Shoulder Pain and Dysfunction: The Scapula Forms the Foundation
Shoulder pain is one of the most common afflictions that affect overhead athletes and active adults 30+ years old. It is commonly characterized by pain in the front or side of the shoulder that is often exacerbated by lifting the arm out to the side, overhead, or behind the back. Pain can also be elicited by lifting weights or even sleeping on the same side of the shoulder. Typically, a visit to the doctors will land you the diagnosis of rotator cuff tendonitis, rotator cuff impingement, shoulder bursitis, as well as many other common diagnoses. However regardless of the formal diagnosis a thorough evaluation must be performed by a skilled and experienced Physical Therapist to determine the true root cause of the painful syndrome that is present.
Most of you have heard of the group of muscles lying deep within and crossing the shoulder joint known as the rotator cuff. The rotator cuff is comprised of 4 muscles:
Subscapularis (on the front or anterior portion of the humeral head)
Supraspinatus (on the top or superior portion of the humeral head)
Infraspinatus (back or posterior portion of the humeral head)
Teres Minor (back and lower or posterior and inferior portion of humeral head)
These 4 tiny muscles are in charge of keeping the head of the humerus (ball) in the correct position in the glenoid fossa (socket) and stability during dynamic movement of the arm and shoulder. Due to its very delicate structure, the rotator cuff is oftentimes the site of irritation, pain, and ultimately dysfunction.
As you can see in the following illustration, all 4 of these muscles start at (or originate) from a common bony structure called the scapula (or shoulder blade).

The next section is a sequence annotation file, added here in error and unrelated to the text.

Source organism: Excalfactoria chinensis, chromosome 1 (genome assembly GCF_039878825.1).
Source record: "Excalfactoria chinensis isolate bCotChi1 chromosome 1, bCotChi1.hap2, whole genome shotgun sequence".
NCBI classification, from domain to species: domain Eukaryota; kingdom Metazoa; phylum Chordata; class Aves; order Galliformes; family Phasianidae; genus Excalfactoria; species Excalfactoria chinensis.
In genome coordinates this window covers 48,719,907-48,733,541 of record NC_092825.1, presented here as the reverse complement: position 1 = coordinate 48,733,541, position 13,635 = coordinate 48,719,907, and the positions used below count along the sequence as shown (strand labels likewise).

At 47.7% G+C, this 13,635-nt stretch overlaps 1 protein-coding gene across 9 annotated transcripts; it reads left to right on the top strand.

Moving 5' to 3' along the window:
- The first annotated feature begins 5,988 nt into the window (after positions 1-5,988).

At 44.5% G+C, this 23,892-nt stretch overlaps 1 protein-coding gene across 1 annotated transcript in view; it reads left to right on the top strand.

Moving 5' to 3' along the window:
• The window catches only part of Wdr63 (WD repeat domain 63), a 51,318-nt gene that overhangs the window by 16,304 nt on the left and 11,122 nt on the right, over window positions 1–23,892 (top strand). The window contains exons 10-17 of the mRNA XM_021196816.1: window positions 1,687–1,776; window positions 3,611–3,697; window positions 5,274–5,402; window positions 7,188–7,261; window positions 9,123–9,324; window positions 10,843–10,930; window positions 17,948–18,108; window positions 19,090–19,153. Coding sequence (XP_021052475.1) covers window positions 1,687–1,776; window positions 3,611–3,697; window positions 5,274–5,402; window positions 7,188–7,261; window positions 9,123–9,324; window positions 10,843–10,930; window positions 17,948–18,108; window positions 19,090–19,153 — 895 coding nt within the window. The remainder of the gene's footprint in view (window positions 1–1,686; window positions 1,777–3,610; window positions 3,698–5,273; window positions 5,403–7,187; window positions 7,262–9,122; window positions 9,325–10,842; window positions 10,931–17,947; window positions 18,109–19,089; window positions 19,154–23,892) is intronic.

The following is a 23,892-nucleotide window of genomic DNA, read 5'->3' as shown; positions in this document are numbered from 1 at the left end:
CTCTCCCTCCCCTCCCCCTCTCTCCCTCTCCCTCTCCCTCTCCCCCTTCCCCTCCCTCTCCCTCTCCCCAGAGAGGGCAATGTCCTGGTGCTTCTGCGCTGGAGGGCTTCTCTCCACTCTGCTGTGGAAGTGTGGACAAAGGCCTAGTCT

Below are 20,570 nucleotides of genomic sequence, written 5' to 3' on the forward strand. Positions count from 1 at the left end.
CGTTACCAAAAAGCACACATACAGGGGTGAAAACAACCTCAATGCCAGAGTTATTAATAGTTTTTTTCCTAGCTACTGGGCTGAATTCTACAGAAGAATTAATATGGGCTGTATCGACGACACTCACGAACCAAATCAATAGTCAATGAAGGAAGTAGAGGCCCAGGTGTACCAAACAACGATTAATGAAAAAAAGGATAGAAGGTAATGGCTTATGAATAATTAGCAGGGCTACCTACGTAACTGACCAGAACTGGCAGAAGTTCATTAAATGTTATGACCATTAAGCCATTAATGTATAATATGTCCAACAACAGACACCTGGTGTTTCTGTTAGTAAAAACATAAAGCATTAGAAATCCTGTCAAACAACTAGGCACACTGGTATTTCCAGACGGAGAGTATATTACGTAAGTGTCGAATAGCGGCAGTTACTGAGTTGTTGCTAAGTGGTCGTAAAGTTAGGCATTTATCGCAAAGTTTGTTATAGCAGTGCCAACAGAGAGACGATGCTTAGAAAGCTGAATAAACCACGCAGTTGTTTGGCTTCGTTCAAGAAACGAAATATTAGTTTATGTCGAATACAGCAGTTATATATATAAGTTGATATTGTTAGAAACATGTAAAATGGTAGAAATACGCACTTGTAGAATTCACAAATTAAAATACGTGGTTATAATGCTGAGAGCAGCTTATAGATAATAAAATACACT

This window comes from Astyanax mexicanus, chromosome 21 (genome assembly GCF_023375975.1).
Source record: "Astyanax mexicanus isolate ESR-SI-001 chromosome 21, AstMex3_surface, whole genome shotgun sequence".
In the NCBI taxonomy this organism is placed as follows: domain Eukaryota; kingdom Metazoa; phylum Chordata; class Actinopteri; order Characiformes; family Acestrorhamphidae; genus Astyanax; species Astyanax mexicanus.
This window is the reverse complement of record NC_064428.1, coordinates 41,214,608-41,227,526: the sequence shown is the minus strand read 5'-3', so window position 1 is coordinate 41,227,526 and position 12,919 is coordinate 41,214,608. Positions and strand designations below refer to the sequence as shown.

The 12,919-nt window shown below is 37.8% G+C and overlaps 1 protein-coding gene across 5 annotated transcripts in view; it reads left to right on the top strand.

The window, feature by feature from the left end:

It would make sense that an efficient rotator cuff has to have a solid base or foundation to be anchored to in order to function properly. As we all know the scapula is a relatively loosely connected and mobile bone to the rest of the skeletal system. This furthers the notion that a properly positioned and stabilized scapula is paramount for proper shoulder function. Scapular stabilization also prevents and limits the rotator cuff from being irritated, strained, or torn!
In order for the scapula to maintain proper positioning and stability, the muscles that are connected to it from the spine and thorax have to be in tip/top shape! These are the muscles that are often overlooked but of the utmost importance when evaluating shoulder dysfunction.
The following illustration clearly shows us the numerous muscles that all have to work together to maintain the scapula in the correct position for the arm and shoulder to move fluidly and efficiently.
As you can see there are many muscles pulling on the scapula together to keep it stable and typically weakness within all of these muscles results in the scapula being poorly positioned to allow the rotator cuff to work properly. The most common muscles to exhibit weakness are the rhomboids, middle trap, lower trap, and serratus anterior. Special attention must be paid to evaluating the strength of these muscles as well as prescribing strengthening exercises by your Physical Therapist to address the assessed weaknesses.
There are a wide variety of exercises that help to strengthen the scapular stabilizers, here are a couple of our favorites:
We recommend performing 2 sets of 12 repetitions of these exercise ONLY if it is pain free! If you have pain while performing these exercises or your shoulder pain does not decrease, then call our Warwick (401-384-6490) or North Kingstown (401-329-0051) office today to make an appointment with one of our highly trained Physical Therapists!